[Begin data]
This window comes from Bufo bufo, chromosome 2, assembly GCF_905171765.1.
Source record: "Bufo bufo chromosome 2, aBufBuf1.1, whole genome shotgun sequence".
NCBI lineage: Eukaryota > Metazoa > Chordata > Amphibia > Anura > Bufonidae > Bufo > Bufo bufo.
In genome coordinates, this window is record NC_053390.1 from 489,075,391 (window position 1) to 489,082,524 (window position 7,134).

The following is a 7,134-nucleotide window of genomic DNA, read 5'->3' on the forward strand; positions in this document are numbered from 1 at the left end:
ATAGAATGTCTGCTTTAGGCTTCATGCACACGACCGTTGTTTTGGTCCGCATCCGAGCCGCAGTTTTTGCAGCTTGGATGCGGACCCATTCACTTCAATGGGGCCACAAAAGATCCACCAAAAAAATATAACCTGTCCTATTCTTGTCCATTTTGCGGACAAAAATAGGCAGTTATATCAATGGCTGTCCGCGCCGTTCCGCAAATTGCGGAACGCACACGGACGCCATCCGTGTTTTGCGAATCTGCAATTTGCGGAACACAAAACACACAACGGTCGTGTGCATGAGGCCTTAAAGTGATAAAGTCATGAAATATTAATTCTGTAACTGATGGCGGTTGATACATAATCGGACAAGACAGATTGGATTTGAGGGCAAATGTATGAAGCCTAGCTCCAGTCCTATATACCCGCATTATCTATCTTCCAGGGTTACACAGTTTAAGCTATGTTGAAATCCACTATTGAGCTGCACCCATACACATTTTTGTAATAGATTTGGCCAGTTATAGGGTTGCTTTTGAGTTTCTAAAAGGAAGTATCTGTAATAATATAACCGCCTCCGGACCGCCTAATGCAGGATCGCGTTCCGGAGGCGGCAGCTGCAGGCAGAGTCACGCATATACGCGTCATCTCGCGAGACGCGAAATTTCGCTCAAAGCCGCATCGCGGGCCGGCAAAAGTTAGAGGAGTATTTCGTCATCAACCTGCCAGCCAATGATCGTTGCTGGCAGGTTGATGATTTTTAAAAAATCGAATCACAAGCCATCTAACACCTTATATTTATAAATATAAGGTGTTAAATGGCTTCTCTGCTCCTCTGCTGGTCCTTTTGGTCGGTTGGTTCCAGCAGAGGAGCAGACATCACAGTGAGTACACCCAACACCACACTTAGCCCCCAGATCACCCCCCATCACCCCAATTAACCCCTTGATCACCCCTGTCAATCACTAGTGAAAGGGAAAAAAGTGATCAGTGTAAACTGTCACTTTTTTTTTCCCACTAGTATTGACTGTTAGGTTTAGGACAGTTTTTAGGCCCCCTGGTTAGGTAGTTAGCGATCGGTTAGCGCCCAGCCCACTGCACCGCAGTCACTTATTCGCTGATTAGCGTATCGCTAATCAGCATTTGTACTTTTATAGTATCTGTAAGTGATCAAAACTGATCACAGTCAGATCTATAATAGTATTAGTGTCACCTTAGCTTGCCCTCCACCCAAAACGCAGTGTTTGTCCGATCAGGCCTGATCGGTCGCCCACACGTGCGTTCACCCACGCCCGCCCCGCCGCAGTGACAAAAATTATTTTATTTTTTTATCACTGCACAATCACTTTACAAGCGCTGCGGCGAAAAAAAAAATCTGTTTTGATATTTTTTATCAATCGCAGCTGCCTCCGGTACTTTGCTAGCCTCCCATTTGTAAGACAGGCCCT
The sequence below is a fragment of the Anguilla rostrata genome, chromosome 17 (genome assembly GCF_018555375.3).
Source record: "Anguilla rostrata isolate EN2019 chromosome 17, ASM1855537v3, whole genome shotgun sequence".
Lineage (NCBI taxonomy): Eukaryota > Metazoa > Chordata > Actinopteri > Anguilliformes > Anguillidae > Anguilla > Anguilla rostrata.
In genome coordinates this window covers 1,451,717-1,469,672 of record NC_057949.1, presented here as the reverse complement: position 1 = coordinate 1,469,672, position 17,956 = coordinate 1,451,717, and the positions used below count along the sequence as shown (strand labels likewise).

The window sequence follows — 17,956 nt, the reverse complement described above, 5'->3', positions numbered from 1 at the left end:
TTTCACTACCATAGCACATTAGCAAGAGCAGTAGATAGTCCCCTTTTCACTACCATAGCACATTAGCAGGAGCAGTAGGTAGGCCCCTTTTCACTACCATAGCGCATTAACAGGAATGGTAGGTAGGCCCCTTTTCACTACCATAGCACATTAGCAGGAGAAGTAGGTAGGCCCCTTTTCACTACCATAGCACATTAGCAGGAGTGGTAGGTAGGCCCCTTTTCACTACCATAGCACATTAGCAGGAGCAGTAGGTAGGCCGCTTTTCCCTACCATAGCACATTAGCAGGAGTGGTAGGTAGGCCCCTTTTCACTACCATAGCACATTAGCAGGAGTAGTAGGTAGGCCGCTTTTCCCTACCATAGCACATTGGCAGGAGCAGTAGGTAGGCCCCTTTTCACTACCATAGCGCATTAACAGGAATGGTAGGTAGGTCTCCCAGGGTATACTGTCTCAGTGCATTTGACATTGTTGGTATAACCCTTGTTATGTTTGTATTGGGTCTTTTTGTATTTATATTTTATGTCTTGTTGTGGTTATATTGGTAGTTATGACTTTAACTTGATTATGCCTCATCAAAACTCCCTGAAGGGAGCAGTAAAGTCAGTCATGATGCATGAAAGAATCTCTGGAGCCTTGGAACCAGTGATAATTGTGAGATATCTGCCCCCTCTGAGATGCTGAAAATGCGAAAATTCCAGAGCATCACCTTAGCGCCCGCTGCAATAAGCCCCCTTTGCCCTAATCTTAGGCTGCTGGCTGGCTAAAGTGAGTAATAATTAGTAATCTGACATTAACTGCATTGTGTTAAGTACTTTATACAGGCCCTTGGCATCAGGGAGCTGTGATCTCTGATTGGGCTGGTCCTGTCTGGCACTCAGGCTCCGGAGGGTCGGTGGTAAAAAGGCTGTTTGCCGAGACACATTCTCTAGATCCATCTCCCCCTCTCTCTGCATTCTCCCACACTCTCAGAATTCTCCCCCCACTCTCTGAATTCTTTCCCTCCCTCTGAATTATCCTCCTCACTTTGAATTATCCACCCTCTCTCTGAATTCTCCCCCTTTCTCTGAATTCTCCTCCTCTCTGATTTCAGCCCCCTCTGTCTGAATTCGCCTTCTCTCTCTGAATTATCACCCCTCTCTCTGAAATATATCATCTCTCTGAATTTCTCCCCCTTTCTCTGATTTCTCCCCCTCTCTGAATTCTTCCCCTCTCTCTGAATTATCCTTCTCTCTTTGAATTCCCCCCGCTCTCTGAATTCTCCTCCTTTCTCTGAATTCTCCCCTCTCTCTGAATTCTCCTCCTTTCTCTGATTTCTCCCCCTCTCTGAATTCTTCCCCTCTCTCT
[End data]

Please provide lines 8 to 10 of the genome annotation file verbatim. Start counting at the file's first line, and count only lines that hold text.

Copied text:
Source record: "Anguilla rostrata isolate EN2019 chromosome 17, ASM1855537v3, whole genome shotgun sequence".
Lineage (NCBI taxonomy): Eukaryota > Metazoa > Chordata > Actinopteri > Anguilliformes > Anguillidae > Anguilla > Anguilla rostrata.
In genome coordinates this window covers 1,451,717-1,469,672 of record NC_057949.1, presented here as the reverse complement: position 1 = coordinate 1,469,672, position 17,956 = coordinate 1,451,717, and the positions used below count along the sequence as shown (strand labels likewise).